Tuesday, November 30, 2010

Laugh

They say laughter is the best medicine.  I’ve used that as a tagline for a comedy fundraiser over the years, and studies have shown health improvements from the endorphins released over time.  It makes sense, really – if stress can screw up every aspect of your health, then surely laughter can make it better.

So I laugh.

Not just to improve my health, but to improve my sanity (ok, maybe that’s still questionable).  When I’m frustrated, I laugh.  When I’m aggravated, I laugh.  When I’m overwhelmed, I laugh.  When I am completely exasperated, I laugh.  As I tell people, I laugh … so I don’t cry, scream, or hurt someone.



It’s funny how many people have offered their arms for me to punch after I've said that.  Then we both laugh.

The thing is, in most situations, that really does help.  Here’s an example – this happened a few years ago, and while I was going through it, most people told me how much they would be screaming if they were in my shoes.

Wanted this for years - still love it - ain't it cute?
I bought my dream car back in 2005.  It was Certified Pre-Owned, which I assumed meant it was in good shape, and I wouldn’t have any major mechanical problems anytime soon.  Well, we all know what happens when you assume.  Less than 2 weeks after I bought the car, I was stranded.  It was the day of my company picnic (so I was excited to show off my new ride), and when everyone was leaving, I was stuck.  I called roadside assistance, and I laughed with my friends while we waited (for hours) for the tow truck.  When I went back to the car dealership, I laughed at the ridiculousness of the situation, and the workers did all they could to help me.  They gave me a loaner car – a not-so-mini-minivan to replace my cute little convertible – and I laughed at the irony.  A few days later, I got my car back.

Two weeks later, I got stuck again.  Same problem.  I called roadside assistance again, and got towed back to the dealer again.  They gave me a loaner again – this time a cute car (but I still liked mine better).  Again, I laughed with the dealer.  When I explained why, he offered me his arm.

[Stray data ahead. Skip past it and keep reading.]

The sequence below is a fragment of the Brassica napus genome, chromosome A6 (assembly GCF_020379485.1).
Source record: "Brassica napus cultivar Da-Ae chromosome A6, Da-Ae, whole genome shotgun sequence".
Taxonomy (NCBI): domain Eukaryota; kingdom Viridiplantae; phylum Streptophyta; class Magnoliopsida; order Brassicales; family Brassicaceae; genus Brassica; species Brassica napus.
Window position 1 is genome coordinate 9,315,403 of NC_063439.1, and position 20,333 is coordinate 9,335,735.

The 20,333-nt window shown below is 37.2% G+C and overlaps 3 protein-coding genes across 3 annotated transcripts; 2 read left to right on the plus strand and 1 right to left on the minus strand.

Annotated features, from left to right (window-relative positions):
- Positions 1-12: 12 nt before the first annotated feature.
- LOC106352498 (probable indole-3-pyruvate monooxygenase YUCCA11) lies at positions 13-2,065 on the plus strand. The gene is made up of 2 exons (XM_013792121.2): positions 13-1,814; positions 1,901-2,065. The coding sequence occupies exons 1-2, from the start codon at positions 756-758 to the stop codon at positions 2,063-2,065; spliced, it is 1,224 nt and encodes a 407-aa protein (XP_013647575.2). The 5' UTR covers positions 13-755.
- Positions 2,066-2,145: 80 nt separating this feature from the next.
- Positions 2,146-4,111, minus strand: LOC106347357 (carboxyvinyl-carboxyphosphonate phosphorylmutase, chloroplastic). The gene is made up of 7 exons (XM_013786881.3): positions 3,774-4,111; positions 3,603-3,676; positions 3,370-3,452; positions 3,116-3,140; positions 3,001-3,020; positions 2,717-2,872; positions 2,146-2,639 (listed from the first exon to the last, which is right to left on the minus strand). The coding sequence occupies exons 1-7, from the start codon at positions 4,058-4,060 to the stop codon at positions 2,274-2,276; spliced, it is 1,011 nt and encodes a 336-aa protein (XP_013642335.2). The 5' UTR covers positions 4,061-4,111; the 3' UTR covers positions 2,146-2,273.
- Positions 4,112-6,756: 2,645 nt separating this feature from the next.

Most people I spoke to at the time could not believe how calm I was through the whole ordeal.  They told me all the things that they would have done differently, and some even offered to go down to the dealership to “take care of things” for me.  But that really wouldn't have helped.  I could have cried about it, but the only person affected by that would be me – and not in a good way.  I could have demanded that they take the car back, give me my money back, and start over somewhere else.  But I loved that car, so I’m the only one who would lose if I did that.  I could have gone down there (like many suggested), and screamed at the dealer, the mechanic, and everyone else who worked there.  But that wouldn't get my car fixed any sooner.  As I told my friends, I’d much rather be seen as the nice sweet girl who they’d want to help than the nasty b**** who could just wait until they felt like getting around to (I was sure they’d rather get to a paying customer before one under warranty anyway).  I could have taken the dealer up on his offer, and made him physically suffer for my emotional anguish (ok, I’m not that strong, so it probably wouldn’t have hurt much).  But when I didn’t punch him, he had a remote starter installed in my car for free.  That has come in really handy over the past five winters!

Of course, there are still moments when I break down, and I do cry or yell (I still try not to hurt anyone).  But when I think about those moments, I relive the stress, the anguish, and the frustration that went with the situation in the first place.  It’s amazing how much we feel again when we’re thinking about what we've endured.  When I think about the times that I laughed, I’m able to laugh again.  My focus is on the positive outcome, rather than the rough road that led to it.  Personally, I like that feeling a lot better.

So here’s my suggestion: next time you find yourself in a stressful situation, picture your life as a sitcom.  That pile of papers on your desk could grow so high that you couldn’t even see out from behind it … and you could laugh.  You could get to the train station just as your train pulls away … and laugh.  You could burn the frozen pizza you were making for dinner, and laugh about it for years (that’s how I won my husband’s heart over 20 years ago, and we still laugh about it).  Quite often, the end result will be the same (you’ll do as much work as you can, you’ll catch the next train, you’ll go out for dinner instead), but the way you feel will be so much different.

When going through difficult times, we often say that someday "we’ll look back on this and laugh"  … I say, why wait?

**If you like what you read, tell a friend!  Actually, tell me too - post a comment below!!  If not, well ... I'm all for honesty, but please be gentle!